As he hears Minnesota Timberwolves coach Flip Saunders call his name to enter the game, Stephon Marbury rips off his sweats and half trots to the scorers table. And, while coming off the bench is an odd experience, he seems fine as he walks onto the court. But, from the first time he touches the ball, it's clear that this is not the real Stephon Marbury.
The real Stephon Marbury would have gotten by his man with a flashy stutter-step dribble, either creating a layup for a cutting teammate, or an open jump shot for himself. The version on the USAir Arena court Monday against the Washington Bullets might have difficulty getting past lumbering Gheorghe Muresan.
"It's been frustrating, I just can't explain it," says Marbury, the fourth pick in this year's draft. "To not be able to be out on the court like you want to be, to not be able to do the things you know you're able to do "
And his voice trails off as he shakes his head. But, no, these are not the frustrating words of a 19-year-old attempting to make a difficult transition to the NBA as a rookie guard with the Timberwolves. They are the words of frustration from a player who has yet to recover from an ankle injury that has limited him to six games this season.
But before you pencil in the name of Allen Iverson as the league's Rookie of the Year -- as writers in Philadelphia have done -- it's best to remember that the player who is probably the best point guard among NBA rookies, has yet to play a completely healthy game in the NBA.
"Right now, I can't worry about what other people do," said Marbury, when asked about all the attention focused on Iverson. "I just wish that I can be 100 percent, that people can see me play at 100 percent. It just seems right now that it's going to take some time."
For a franchise that has never won more than 29 games in a season in its eight-year history, the Timberwolves can well afford to wait. They are rebuilding with youth revolving around 26-year-old forward Tom Gugliotta (acquired in 1995 in a trade with Golden State), 20-year-old Kevin Garnett (drafted out of high school with the fifth pick in 1995) and Marbury.
Acquiring a point guard was the biggest concern for the Timberwolves going into the 1996 draft, but the problem was there were only two impact point guards available (Iverson and Marbury), and Minnesota didn't appear to have a shot at either with the fifth pick. The Timberwolves would wind up selecting Ray Allen. But they traded him and a future first-round pick to Milwaukee for the 6-foot-2, 180-pound Marbury, who had a standout freshman year at Georgia Tech.
"There's no question about the things he can do, and I'm just impressed with his ability to take what the defense gives him," said Saunders. "He's still learning the game, and all he is going to do is get better."
Even with his injury, Marbury's talent is evident. As his ankle got loose in the loss to the Bullets on Monday, Marbury demonstrated his ability to penetrate and throw precision passes that his unprepared teammates several times bobbled. Marbury also has good shooting range, although he's hitting 36.2 percent from the field.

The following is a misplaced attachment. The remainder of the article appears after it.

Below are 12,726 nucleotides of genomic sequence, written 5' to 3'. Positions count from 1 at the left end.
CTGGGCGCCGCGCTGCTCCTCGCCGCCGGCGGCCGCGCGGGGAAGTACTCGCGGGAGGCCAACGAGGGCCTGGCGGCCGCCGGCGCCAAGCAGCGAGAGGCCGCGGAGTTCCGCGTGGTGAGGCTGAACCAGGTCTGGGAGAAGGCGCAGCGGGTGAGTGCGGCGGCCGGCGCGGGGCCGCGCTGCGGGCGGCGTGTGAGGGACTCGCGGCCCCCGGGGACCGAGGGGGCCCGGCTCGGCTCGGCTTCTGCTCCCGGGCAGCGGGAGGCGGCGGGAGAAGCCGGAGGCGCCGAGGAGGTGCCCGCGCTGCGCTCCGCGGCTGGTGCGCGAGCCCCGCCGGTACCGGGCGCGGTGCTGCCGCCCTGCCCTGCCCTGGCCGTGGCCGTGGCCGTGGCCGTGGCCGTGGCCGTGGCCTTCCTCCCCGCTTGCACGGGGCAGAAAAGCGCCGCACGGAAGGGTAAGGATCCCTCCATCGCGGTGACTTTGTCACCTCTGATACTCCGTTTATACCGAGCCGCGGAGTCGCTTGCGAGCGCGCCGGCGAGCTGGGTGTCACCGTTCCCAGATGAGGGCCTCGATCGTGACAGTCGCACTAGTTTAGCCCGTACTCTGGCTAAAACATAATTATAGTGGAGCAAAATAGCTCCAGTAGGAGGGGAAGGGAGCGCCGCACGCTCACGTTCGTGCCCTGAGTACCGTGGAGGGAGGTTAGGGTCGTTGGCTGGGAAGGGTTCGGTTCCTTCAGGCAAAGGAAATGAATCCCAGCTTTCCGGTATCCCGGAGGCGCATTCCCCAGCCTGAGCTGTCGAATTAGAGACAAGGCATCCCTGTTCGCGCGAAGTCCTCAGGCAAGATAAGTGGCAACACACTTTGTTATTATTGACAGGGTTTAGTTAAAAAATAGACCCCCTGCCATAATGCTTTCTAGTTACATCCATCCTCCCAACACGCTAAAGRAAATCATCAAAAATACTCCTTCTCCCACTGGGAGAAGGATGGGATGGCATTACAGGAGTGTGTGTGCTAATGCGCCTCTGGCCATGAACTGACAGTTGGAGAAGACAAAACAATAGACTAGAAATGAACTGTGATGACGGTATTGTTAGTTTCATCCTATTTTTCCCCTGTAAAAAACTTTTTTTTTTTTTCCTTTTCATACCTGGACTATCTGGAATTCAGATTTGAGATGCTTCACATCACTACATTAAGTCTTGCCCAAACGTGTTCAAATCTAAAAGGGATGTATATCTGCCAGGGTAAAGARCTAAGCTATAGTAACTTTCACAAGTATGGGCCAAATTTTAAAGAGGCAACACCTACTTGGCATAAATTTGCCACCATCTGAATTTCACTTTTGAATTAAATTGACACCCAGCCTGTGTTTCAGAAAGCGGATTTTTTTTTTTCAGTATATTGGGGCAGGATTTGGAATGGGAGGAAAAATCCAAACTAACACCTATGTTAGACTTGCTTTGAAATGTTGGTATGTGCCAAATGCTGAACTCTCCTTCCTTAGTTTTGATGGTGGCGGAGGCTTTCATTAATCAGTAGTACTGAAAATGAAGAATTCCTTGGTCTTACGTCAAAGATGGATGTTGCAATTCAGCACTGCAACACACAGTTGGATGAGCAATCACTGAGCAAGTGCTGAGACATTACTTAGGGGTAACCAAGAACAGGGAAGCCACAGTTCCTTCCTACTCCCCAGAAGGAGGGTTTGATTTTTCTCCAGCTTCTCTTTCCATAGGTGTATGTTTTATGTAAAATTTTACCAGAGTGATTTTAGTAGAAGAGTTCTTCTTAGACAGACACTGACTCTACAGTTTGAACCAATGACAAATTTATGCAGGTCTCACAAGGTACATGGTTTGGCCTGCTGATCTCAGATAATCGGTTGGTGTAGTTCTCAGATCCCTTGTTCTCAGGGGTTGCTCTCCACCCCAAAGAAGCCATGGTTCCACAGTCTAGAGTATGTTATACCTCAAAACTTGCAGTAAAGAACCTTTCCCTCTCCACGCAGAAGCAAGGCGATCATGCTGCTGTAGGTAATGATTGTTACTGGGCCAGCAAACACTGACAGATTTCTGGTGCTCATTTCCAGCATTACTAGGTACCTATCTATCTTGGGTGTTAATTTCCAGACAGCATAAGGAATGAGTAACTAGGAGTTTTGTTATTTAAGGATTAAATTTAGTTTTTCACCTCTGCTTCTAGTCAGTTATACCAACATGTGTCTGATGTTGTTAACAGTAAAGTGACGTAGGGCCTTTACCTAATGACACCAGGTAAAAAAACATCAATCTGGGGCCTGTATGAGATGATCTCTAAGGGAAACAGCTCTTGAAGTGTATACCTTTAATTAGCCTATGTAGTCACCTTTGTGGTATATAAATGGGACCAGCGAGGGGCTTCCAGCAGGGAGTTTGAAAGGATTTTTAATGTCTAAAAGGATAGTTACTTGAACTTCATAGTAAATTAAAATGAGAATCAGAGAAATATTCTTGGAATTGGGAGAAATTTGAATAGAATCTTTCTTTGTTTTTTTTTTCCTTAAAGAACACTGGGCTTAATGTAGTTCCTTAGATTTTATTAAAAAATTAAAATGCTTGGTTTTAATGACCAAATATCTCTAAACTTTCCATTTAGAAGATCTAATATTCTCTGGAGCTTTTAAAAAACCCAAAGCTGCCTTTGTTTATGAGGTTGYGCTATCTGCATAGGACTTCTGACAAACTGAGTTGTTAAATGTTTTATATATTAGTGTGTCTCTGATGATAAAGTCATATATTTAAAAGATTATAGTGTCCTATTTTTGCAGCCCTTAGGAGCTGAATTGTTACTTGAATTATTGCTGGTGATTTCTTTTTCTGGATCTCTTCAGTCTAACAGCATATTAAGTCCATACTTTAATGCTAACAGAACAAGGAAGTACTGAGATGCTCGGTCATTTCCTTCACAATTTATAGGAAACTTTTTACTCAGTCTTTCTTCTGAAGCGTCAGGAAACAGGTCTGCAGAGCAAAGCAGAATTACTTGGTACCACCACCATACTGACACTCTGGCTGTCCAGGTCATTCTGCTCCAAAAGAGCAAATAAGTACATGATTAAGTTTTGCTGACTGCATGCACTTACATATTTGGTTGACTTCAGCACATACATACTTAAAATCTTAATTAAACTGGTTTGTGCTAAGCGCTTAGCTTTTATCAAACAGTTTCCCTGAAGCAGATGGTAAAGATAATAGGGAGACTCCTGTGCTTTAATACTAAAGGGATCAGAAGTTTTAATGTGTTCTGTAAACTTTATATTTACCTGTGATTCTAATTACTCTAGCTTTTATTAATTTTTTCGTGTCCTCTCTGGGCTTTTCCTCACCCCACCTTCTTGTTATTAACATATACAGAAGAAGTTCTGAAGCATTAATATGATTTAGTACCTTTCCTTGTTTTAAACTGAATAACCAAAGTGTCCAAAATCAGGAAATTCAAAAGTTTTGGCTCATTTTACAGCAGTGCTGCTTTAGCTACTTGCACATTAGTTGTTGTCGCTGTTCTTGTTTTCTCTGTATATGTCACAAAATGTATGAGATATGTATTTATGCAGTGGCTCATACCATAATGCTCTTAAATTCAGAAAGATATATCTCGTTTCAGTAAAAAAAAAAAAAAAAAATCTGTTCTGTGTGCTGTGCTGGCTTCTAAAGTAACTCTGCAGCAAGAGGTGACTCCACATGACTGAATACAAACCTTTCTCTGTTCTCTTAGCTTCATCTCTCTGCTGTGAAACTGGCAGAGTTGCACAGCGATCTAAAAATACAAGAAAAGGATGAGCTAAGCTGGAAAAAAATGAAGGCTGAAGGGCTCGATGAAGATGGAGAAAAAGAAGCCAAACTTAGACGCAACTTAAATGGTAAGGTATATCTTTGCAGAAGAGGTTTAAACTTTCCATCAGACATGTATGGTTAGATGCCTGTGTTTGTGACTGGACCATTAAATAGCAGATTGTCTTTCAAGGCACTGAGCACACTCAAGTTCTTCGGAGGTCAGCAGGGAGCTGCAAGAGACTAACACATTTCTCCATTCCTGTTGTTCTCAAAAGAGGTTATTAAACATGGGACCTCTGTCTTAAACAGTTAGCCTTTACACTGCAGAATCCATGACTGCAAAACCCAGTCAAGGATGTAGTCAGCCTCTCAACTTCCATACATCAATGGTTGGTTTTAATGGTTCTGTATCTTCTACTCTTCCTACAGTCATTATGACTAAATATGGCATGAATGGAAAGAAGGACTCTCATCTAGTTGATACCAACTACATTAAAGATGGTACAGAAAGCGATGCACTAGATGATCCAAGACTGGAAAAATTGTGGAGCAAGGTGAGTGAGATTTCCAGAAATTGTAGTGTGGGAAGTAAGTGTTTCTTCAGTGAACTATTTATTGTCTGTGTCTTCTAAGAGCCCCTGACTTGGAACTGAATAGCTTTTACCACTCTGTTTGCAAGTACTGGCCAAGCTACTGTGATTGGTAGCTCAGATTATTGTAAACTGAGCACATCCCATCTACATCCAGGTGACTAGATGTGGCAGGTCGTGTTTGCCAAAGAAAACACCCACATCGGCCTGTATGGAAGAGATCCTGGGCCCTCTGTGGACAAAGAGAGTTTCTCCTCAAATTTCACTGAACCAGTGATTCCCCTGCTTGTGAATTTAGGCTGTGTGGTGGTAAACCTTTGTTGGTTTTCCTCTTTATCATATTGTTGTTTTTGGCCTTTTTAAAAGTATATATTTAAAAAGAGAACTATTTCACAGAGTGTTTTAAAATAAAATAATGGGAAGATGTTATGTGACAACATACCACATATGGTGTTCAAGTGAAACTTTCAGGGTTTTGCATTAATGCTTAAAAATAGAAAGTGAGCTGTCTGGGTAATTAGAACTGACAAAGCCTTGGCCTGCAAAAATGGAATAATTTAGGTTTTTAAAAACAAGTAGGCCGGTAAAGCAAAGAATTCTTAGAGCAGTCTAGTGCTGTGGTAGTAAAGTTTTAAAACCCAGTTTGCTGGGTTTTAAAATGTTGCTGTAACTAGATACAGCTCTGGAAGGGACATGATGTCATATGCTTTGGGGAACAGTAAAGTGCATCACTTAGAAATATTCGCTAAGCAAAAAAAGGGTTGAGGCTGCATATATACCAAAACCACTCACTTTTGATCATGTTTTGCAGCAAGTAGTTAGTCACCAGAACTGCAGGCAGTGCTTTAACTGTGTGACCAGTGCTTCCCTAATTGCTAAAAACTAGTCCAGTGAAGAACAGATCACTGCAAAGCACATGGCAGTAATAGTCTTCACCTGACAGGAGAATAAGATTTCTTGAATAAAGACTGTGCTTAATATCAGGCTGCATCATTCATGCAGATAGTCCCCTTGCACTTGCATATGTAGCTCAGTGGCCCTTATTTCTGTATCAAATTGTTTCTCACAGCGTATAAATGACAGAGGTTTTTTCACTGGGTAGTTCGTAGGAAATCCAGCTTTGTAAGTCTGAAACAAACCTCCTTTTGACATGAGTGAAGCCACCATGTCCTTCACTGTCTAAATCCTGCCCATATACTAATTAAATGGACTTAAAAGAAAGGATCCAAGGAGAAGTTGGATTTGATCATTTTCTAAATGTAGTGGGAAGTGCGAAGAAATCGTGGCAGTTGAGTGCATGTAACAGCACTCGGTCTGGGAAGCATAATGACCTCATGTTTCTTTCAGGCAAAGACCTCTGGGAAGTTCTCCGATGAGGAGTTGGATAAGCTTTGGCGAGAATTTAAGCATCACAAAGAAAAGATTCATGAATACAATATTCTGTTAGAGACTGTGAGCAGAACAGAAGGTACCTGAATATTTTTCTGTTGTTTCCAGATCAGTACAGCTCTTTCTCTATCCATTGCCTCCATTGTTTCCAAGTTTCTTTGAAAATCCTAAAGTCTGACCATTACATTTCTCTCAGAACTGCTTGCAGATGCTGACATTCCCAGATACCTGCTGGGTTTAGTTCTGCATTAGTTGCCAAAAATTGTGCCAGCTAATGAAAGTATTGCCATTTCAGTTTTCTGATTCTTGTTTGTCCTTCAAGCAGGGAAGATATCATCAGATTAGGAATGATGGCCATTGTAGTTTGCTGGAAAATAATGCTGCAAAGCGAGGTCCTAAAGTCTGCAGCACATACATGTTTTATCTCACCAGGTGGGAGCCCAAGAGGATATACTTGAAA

His teammates have seen enough of Marbury to know that, once healthy, the Timberwolves will at least be a competitive team.
"His ability level is unbelievable. He has everything: a jumper, passing, quickness and he's also a good defender," Gugliotta said. "It's just a matter of time before he starts to feel comfortable with the team. He's got to be able to get guys the ball when they're in position to score, and get better at calling plays. He's got a tough position to learn, but he's a smart kid."
And a kid who has made a swift rise to the NBA. Two years ago, Marbury -- who was once named the top sixth-grader in the nation -- was leading Abraham Lincoln High School in Brooklyn to the New York City championship.
A year later, he was at Georgia Tech, averaging 18.9 points and leading the Yellow Jackets to the Atlantic Coast Conference regular-season title and the school's first trip to the NCAA tournament since 1993. He then declared himself eligible for the NBA draft, drawing the ire of critics preaching the virtues of staying in school.
"If you're good enough to adjust to this level, you're going to adjust no matter what year you come out," Marbury said. "I think it's a phobia, with people saying that if you stay longer you'll be all right.
"That's not true," Marbury added. "If it was true, then John Wallace [drafted 18th, after a solid senior season at Syracuse] would have went sooner. They tell you to stay in school, get your education and stay four years and you'll be all right. John Wallace did everything that people said he should have done, and look what happened to him."
What happened is that Wallace is now a pretty good complementary player with the New York Knicks, but is making millions less than Marbury. Meanwhile, Marbury is larger than life -- in one sense. As the front man for a new shoe and clothing line, Marbury's face is everywhere: from the huge billboard near Times Square, to the sides of buses in cities throughout the country, including Baltimore.
"It's cool," Marbury said of the billboards. "It makes you feel good, knowing how hard you worked and where you came from to reach this level. It makes me feel proud, and it makes my family and the people who love me proud."
Asked if could have imagined the billboards two years ago, while he was in high school, Marbury thought for a second. And then he laughed, shaking his head almost in disbelief.
"I could imagine playing in the NBA," he said. "But not this quick. Everything has happened real, real fast for me.
"The flying from different cities, the different hotels, it can be overwhelming a lot of times," Marbury added. "But I've been preparing for this for a long time. And I think I'm ready."
Pub Date: 11/28/96